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Thompson in hunt for world predator title

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Two of Thompson's pack of 52 mural-covered wolf statues howl outside the Provincial Building.

TREVOR HAGAN / WINNIPEG FREE PRESS Enlarge Image

Two of Thompson's pack of 52 mural-covered wolf statues howl outside the Provincial Building. Photo Store

THOMPSON -- Touting your city as the global epicentre of a top predator may seem like an unusual tack. But that isn't stopping Thompson, already billed as the Wolf Capital of Canada, from pursuing Wolf Capital of the World status.

"In most countries, wolves were almost exterminated because of human-wolf conflicts with cattle ranchers, sheep farmers, reindeer ranchers, etcetera," says Volker Beckmann of Spirit Way Inc., a local non-profit leading the wolf charge. "Yet in northern Manitoba, there are no ranchers or farmers. Aboriginal peoples have a completely different outlook on wolves."

And not only aboriginals, as many Thompsonites of all creeds and cultures have climbed aboard an ambitious branding of this city that began in 2004.

That was the year Spirit Way was formed to drum up tourism in the Hub of the North. One of its first projects would be a massive wildlife mural to adorn the side of a prominent apartment building.

The $113,000 mural would be a 10-storey reproduction of a work by renowned Canadian wildlife artist Robert Bateman. A wolf was chosen from a list of candidates that also included an eagle, a moose and a lynx.

Upon completion in 2005, the powerful image of a lone wolf, perfectly capturing the animal's mystique, became the largest photo-real mural in Canada and the largest lighted mural on Earth.

"After the mural was painted and many people across Canada were expressing their interest, we began to realize there was a worldwide fascination and controversy with wolves," recalls Beckmann, a friendly-looking bespectacled man.

That response helped spawn another wolf-themed attraction, a series of wildlife-mural-wrapped wolf statues scattered throughout the city. Almost as hard to miss as the Bateman mural, the business-sponsored statues each stand more than seven feet tall.

There are now 52 statues, mostly in Thompson but with several in Winnipeg and Churchill. GPS enthusiasts are encouraged to locate all of them through Spirit Way's GPS wolf hunt.

Other projects are in the works, not the least of which is a captive wolf park for Thompson's planned Boreal Discovery Centre. Spirit Way has already raised more than $250,000 for the park.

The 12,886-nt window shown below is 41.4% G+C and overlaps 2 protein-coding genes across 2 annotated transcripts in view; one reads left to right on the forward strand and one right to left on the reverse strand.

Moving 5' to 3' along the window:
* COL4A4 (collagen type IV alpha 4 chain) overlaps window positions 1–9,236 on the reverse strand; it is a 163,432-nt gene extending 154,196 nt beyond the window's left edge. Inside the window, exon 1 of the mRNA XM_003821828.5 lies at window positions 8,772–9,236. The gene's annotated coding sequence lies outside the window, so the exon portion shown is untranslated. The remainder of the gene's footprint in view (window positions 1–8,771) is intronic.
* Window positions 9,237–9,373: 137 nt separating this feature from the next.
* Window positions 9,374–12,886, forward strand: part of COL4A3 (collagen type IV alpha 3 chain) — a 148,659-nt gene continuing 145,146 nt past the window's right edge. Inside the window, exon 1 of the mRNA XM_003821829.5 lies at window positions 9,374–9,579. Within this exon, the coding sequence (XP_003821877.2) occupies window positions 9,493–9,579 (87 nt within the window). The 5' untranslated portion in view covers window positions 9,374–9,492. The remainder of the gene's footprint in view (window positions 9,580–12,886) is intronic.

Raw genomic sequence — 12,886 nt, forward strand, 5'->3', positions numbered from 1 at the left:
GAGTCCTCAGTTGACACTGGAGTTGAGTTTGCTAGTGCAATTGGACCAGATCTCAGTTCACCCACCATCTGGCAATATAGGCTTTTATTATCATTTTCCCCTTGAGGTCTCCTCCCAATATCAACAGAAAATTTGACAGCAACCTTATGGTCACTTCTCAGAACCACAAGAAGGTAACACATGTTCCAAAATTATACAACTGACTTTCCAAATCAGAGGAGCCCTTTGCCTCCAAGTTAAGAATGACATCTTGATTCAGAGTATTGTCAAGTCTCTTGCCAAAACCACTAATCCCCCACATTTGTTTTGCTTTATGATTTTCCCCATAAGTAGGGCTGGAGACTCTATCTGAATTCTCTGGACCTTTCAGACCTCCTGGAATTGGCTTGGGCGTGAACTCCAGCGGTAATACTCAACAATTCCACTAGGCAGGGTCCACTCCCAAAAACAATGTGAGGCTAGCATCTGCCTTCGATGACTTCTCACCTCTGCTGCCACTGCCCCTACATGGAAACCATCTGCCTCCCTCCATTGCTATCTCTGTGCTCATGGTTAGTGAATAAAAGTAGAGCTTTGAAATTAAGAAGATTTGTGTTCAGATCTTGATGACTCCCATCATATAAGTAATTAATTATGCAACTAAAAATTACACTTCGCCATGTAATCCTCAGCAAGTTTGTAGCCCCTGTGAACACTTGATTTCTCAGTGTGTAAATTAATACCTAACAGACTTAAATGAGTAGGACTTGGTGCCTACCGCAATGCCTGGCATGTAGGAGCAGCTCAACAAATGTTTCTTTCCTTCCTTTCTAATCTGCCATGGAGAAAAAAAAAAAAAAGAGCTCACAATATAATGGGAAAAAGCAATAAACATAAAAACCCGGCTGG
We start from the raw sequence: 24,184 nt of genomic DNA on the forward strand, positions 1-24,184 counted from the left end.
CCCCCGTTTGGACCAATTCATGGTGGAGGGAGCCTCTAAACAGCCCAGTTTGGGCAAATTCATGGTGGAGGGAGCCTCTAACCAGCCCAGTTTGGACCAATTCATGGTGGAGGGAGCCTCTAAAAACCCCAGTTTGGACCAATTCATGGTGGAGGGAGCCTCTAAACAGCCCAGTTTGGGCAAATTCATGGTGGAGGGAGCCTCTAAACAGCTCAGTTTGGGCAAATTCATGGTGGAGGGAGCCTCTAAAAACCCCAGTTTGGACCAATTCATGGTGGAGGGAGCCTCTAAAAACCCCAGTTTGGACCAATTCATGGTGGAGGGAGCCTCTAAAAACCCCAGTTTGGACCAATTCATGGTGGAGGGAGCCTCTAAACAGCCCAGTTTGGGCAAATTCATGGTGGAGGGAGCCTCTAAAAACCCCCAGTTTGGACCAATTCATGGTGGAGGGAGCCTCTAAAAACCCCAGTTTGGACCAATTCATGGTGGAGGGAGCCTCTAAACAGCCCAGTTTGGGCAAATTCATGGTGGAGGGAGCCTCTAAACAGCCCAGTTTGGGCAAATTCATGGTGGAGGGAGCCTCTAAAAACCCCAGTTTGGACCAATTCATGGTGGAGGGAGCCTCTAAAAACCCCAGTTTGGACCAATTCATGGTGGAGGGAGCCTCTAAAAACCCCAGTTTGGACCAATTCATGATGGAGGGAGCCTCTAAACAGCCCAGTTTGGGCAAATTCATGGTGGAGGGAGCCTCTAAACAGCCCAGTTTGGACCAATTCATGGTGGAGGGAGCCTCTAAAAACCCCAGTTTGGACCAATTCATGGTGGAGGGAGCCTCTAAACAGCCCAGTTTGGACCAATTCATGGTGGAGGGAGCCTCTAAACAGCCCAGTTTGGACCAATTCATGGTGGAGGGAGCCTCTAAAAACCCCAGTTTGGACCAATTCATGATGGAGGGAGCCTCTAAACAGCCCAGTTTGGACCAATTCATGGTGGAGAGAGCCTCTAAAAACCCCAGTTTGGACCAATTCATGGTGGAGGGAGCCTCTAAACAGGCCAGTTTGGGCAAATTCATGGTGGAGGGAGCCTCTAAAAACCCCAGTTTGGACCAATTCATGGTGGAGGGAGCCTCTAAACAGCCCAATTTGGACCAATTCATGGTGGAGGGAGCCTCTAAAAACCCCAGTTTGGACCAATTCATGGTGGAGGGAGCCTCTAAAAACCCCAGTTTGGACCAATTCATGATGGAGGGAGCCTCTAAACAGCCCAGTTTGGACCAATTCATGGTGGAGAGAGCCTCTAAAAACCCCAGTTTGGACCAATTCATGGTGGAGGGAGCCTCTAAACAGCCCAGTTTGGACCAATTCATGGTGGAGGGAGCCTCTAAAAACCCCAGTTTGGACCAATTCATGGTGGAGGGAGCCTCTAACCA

Not to be forgotten is the fact that there are some very real wolves roaming the Thompson region. Ironically, wolf sightings spiked last November after the city hosted an international conference on how to cast Thompson as the world's wolf capital.

All of which shows Thompson had every reason to be confident when, in 2009, it declared itself the Wolf Capital of Canada, a claim no one has challenged.

Now the city is eyeing Wolf Capital of the World, a title that, as far as Beckmann can tell, is not used by any other community.

Surprisingly, there is no official body regulating "world capitals" of anything. Plausibly promote yourself, and convince enough people of your legitimacy, and you can become the world capital of anything.

Thompson has not publicly christened itself the Wolf Capital of the World just yet, but that hasn't stopped two U.S. wolf organizations from doing so.

A strategic plan is now being developed, Beckmann says, to "legitimately" position Thompson as the global wolf capital. The goal is to formally make the claim when the internationally respected Wildlife Society hosts a major conference in Winnipeg in 2015.

Today, with the Bateman mural now its most famous visual, Thompson's wolf-based branding has far outgrown its tourism-motivated roots.

Beckmann notes several wolf experts have visited Thompson and confirmed "a unique opportunity to highlight wolves in a new way and set an example to other jurisdictions in proper wolf management."

Not all residents are excited by the prospects, believing wolves are too marauding an animal to be the face of a city, particularly one whose crime rate has spawned a reputation for danger.

Nonetheless, wolves are fast becoming to Thompson what polar bears are to Churchill.

Maybe touting your city as the epicentre of a top predator isn't such an unusual tack after all.


Jonathon Naylor is editor of the Reminder newspaper in Flin Flon.

jonathon_naylor@hotmail.com

Republished from the Winnipeg Free Press print edition August 1, 2013 A11

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